More thoughts on expanding Second Life® to the metaverse…

I feel in my bones that 2005 will be a turning point for Second Life®, at least for myself, since I’m pretty “new” in SL – after something like eight months, who look much more like eight years, several things have changed for myself.

First, it looks like, google-wise, my SL pseudonym is more “famous” than my RL self, which is weird, since my RL email address has been on the spammers’ lists since 1995, I think. But weirdly enough, the tiny tiny community of Second Life® seems to attract much more attention than anything else in the Internet. I wonder how that can be. It’s certainly an uncanny thought. Then again, I guess that you get much more hits by searching for “Marylin Monroe” (2,820,000) than for her real name, “Norma Jeane Mortenson” (only 3,210)…

Weirdness apart, this only shows that slowly the cogs and wheels beneath Second Life are spinning. Perhaps for the first time in my professional life, I’m watching “common people” embracing a brave new technology even faster than mobile phones or the Internet. If the trend catches, I must take off my virtual hat to Philip Linden, who brags about having over a million users around 2007 or so. So many people have laughed about this prediction. Well, SL grows geometrically (about 4000 new users every month), not exponentially, but, as Philip very well said, exponential growth will happen when more people have broadband and better computers, which may well happen in two years.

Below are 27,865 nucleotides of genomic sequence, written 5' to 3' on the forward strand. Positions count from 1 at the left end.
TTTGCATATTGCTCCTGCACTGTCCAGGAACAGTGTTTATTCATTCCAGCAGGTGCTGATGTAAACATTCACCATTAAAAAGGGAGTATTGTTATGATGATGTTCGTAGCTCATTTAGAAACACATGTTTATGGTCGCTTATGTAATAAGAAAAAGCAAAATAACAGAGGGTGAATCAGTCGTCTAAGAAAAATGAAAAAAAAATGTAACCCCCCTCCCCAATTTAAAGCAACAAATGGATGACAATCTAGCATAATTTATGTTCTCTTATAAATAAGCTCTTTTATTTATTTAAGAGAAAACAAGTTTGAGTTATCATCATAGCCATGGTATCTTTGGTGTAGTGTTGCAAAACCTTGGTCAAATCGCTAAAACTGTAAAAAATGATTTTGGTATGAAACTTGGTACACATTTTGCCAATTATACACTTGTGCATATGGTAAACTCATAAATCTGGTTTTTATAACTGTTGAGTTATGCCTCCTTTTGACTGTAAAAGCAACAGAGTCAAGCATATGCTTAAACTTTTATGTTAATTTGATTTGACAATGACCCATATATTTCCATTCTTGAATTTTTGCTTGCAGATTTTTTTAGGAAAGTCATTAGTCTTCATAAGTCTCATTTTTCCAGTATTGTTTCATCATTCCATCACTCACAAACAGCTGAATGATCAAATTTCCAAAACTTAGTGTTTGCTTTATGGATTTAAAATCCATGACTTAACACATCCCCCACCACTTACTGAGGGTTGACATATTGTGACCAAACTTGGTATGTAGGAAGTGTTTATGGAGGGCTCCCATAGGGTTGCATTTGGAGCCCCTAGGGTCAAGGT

As an example, my country contributes to about 0.2% of the whole Internet population, but only towards 0.1% of the SL population. However, directly through my own efforts (or rather, the work I’m involved with in RL using SL as a collaborative platform), I can safely assume that we will have 25 times as many residents in my country in about one year. So, if the same happens all over SL – individual teams of residents bringing massively new residents to SL due to their own RL projects using SL – hmm, 25 times 30,000, that should be three quarters of a million users. Maybe Philip is not so wrong with his estimates after all!

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